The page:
What is a candidate's experience, and why is it important? Even though you are ultimately in charge, the candidates you are in touch with are in control of whether or not they’ll return to you and apply to a job that you’ve posted, again. It all depends on the experience you’ve given them during a former hiring process. Your goal here is to make them want to be in touch with you again.
How do you accomplish that?
From the candidates’ point of view, they want to feel as if they’ve been a valued candidate, even though they didn’t get the job. It usually boils down to getting the correct information at the perfect time, and it begins already with the job ad. It should be placed where your preferred candidates spend their time online. Targeted job ads is a good way of reaching your target group. Find out which forums or platforms they hang out on and direct your ads toward those sites/apps. How you write your ad is also of great importance. Does it hold all necessary information for someone to make an informed decision to apply? Does it describe the company’s culture so that the candidate is given the opportunity to get a good grasp on whether or not they would enjoy it there? Are you using inclusive language? If you manage to excite and engage with your job ad, not only will you receive many applicants but you’ll also see it spread across the web because a friend of a friend might think of a friend who would thrive in that job, thus share it.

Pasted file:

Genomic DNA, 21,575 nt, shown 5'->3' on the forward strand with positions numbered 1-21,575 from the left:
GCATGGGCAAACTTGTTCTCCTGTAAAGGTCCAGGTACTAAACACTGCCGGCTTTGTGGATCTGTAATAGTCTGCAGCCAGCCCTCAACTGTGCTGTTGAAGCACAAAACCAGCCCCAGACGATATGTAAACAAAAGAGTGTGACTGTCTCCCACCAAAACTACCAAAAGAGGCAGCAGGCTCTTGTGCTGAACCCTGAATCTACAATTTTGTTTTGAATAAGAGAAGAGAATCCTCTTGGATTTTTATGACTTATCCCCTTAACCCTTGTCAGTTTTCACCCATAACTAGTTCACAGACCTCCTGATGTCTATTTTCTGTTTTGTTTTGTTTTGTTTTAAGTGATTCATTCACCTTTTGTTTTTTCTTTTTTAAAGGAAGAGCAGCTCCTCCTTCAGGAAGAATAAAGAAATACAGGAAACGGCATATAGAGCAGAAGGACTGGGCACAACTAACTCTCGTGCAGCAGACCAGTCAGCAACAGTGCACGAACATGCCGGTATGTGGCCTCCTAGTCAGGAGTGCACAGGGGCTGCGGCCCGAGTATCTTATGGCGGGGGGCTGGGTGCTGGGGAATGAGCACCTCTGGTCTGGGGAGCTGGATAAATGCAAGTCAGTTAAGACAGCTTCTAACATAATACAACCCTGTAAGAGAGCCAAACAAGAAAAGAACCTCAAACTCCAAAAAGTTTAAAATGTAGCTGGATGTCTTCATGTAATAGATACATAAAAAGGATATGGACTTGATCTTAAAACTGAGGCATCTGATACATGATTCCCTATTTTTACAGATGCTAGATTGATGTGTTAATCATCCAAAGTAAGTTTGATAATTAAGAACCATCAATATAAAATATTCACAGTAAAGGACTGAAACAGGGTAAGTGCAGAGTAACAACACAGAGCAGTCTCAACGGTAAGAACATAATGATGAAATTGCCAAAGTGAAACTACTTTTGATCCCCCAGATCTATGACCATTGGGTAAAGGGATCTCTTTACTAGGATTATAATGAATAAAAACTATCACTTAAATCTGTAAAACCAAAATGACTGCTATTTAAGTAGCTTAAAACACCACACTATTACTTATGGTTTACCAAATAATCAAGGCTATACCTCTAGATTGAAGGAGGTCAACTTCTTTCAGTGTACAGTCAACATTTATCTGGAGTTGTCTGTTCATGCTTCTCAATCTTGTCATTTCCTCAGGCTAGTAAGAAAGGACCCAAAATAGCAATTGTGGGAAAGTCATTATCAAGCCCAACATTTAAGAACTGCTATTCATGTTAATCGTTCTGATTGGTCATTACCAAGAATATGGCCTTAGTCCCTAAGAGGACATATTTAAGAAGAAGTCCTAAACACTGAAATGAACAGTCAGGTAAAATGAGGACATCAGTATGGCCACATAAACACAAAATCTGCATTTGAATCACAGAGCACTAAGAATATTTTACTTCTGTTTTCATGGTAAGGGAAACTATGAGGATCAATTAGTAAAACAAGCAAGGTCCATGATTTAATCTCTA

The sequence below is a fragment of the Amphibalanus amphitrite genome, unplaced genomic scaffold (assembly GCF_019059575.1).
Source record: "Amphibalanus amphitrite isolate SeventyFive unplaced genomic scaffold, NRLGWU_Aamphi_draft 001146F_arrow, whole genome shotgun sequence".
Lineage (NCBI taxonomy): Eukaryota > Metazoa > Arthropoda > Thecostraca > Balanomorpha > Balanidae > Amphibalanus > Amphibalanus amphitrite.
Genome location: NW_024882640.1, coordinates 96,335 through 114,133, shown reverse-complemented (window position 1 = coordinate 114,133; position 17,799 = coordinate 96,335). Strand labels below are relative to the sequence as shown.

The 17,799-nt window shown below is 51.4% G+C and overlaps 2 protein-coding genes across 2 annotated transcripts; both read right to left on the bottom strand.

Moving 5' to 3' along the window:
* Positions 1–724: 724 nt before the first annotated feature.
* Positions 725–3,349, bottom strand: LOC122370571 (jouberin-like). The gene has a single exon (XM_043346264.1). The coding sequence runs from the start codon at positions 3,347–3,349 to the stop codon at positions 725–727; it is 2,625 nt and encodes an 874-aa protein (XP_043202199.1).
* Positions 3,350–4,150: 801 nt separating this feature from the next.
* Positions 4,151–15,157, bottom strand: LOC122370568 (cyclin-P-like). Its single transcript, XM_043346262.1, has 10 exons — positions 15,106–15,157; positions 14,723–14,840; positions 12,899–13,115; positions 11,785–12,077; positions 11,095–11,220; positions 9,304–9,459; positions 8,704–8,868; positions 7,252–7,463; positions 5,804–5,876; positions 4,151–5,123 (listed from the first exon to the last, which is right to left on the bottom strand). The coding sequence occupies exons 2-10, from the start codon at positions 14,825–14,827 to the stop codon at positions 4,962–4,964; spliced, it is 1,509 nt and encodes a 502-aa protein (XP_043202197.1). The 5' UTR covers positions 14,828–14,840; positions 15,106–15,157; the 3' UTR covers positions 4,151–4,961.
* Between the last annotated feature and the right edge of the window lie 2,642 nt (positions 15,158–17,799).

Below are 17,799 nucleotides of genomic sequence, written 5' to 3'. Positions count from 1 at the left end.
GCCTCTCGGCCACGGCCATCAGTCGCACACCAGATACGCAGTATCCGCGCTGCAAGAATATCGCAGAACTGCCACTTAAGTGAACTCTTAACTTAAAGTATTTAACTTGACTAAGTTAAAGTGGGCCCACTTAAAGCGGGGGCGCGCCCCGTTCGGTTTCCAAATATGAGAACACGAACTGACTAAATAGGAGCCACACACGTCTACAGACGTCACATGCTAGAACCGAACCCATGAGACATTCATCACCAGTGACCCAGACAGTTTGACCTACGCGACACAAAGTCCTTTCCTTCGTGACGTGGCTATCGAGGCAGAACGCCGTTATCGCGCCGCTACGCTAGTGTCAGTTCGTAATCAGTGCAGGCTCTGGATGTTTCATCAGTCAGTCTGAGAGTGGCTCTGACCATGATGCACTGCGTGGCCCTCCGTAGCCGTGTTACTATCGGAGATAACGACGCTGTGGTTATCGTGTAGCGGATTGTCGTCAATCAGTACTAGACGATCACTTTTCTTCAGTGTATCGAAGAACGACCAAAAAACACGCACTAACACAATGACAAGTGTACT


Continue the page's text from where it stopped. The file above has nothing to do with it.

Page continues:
Take a look at the application process and count how many steps the candidate has to go through to complete the application. Are you forcing them to write their resume in an online form? If that’s the case, be aware of that you will probably discourage many to complete the form since they simply don’t have the time to fill in a new form for every job they apply to.
It’s also wise to check how many times they have to give you the same information and if you’re fetching only the most necessary information at all times. Do they have to type their personal information first in the job ad, then in another system? If so, try to remove one of the steps and find ways to integrate the systems with one another. Do your best to keep it simple.
You also want to make sure that you have an automated email function in place (which most likely exists in your ATS) that sends emails after an action has been made. When they have sent their application, send them an email saying you’ve received it and let them know when they can expect to hear from you. After the first interview, text-based, face-to-face, or over the phone, let them know when they can expect to hear from you.